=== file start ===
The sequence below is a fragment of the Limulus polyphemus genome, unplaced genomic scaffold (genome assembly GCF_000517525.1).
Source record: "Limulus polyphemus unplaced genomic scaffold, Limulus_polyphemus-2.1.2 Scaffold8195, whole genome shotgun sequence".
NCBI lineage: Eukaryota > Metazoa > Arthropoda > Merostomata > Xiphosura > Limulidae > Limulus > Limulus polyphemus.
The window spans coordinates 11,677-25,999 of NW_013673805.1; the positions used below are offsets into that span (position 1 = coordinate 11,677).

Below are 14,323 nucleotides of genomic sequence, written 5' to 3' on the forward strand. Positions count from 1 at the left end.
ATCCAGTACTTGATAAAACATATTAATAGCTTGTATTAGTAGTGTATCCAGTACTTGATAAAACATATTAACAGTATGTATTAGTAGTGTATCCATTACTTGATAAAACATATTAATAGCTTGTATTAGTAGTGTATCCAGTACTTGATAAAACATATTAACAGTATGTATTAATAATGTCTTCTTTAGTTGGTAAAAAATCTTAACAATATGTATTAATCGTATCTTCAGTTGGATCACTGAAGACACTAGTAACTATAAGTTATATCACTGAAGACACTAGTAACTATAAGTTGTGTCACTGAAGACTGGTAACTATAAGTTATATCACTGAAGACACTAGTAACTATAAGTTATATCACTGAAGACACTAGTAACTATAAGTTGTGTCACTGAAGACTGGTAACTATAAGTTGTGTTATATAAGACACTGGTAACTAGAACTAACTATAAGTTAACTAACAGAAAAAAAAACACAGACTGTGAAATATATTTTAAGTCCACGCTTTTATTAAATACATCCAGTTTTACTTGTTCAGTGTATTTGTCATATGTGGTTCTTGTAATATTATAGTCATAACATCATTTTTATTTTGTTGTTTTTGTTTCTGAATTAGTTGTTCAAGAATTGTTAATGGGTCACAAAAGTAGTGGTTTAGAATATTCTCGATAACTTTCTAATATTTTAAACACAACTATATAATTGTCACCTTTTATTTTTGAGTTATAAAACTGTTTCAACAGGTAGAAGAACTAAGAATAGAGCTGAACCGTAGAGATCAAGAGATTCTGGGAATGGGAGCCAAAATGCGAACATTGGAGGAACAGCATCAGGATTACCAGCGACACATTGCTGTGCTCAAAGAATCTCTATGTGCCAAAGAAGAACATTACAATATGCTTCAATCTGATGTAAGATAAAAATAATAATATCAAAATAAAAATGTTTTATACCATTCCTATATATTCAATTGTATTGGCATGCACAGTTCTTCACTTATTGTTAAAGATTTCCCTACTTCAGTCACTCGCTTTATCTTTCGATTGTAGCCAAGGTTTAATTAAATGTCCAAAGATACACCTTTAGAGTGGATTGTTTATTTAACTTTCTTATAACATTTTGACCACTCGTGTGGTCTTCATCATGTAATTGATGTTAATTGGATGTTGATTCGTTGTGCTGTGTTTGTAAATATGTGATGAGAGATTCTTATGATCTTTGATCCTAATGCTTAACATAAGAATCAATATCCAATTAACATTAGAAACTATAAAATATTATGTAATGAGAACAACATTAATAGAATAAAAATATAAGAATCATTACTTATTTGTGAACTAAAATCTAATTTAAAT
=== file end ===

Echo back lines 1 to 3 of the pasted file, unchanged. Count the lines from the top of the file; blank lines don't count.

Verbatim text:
The sequence below is a fragment of the Limulus polyphemus genome, unplaced genomic scaffold (genome assembly GCF_000517525.1).
Source record: "Limulus polyphemus unplaced genomic scaffold, Limulus_polyphemus-2.1.2 Scaffold8195, whole genome shotgun sequence".
NCBI lineage: Eukaryota > Metazoa > Arthropoda > Merostomata > Xiphosura > Limulidae > Limulus > Limulus polyphemus.